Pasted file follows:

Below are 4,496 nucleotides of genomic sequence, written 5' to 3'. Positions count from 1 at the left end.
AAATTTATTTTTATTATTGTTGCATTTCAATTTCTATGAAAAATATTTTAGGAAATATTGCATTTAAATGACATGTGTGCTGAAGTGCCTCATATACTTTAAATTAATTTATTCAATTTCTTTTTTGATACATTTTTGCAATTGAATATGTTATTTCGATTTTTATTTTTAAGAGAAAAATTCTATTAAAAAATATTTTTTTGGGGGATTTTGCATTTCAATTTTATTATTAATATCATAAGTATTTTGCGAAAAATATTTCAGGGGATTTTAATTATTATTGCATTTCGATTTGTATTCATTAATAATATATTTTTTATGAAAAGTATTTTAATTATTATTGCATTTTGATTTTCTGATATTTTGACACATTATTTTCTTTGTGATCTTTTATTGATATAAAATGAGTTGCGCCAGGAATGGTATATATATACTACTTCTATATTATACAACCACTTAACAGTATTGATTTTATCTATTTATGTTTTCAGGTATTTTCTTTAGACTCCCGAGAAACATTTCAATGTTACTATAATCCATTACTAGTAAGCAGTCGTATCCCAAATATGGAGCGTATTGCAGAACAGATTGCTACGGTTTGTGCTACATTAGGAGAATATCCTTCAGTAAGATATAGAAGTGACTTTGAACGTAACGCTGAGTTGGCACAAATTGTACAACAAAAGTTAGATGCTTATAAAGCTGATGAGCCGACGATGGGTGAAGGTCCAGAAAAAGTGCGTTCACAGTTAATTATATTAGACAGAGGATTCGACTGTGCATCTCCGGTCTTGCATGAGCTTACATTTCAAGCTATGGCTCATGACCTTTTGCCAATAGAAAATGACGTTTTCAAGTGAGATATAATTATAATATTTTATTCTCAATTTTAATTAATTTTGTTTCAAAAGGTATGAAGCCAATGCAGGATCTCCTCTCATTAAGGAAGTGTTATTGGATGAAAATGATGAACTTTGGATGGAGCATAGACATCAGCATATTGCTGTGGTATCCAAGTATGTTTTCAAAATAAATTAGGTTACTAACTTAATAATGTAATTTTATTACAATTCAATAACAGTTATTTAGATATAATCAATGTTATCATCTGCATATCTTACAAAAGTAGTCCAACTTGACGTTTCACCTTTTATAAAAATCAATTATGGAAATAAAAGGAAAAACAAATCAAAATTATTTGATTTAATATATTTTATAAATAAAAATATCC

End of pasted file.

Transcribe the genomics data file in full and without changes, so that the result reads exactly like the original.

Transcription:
Below are 4,496 nucleotides of genomic sequence, written 5' to 3'. Positions count from 1 at the left end.
AAATTTATTTTTATTATTGTTGCATTTCAATTTCTATGAAAAATATTTTAGGAAATATTGCATTTAAATGACATGTGTGCTGAAGTGCCTCATATACTTTAAATTAATTTATTCAATTTCTTTTTTGATACATTTTTGCAATTGAATATGTTATTTCGATTTTTATTTTTAAGAGAAAAATTCTATTAAAAAATATTTTTTTGGGGGATTTTGCATTTCAATTTTATTATTAATATCATAAGTATTTTGCGAAAAATATTTCAGGGGATTTTAATTATTATTGCATTTCGATTTGTATTCATTAATAATATATTTTTTATGAAAAGTATTTTAATTATTATTGCATTTTGATTTTCTGATATTTTGACACATTATTTTCTTTGTGATCTTTTATTGATATAAAATGAGTTGCGCCAGGAATGGTATATATATACTACTTCTATATTATACAACCACTTAACAGTATTGATTTTATCTATTTATGTTTTCAGGTATTTTCTTTAGACTCCCGAGAAACATTTCAATGTTACTATAATCCATTACTAGTAAGCAGTCGTATCCCAAATATGGAGCGTATTGCAGAACAGATTGCTACGGTTTGTGCTACATTAGGAGAATATCCTTCAGTAAGATATAGAAGTGACTTTGAACGTAACGCTGAGTTGGCACAAATTGTACAACAAAAGTTAGATGCTTATAAAGCTGATGAGCCGACGATGGGTGAAGGTCCAGAAAAAGTGCGTTCACAGTTAATTATATTAGACAGAGGATTCGACTGTGCATCTCCGGTCTTGCATGAGCTTACATTTCAAGCTATGGCTCATGACCTTTTGCCAATAGAAAATGACGTTTTCAAGTGAGATATAATTATAATATTTTATTCTCAATTTTAATTAATTTTGTTTCAAAAGGTATGAAGCCAATGCAGGATCTCCTCTCATTAAGGAAGTGTTATTGGATGAAAATGATGAACTTTGGATGGAGCATAGACATCAGCATATTGCTGTGGTATCCAAGTATGTTTTCAAAATAAATTAGGTTACTAACTTAATAATGTAATTTTATTACAATTCAATAACAGTTATTTAGATATAATCAATGTTATCATCTGCATATCTTACAAAAGTAGTCCAACTTGACGTTTCACCTTTTATAAAAATCAATTATGGAAATAAAAGGAAAAACAAATCAAAATTATTTGATTTAATATATTTTATAAATAAAAATATCC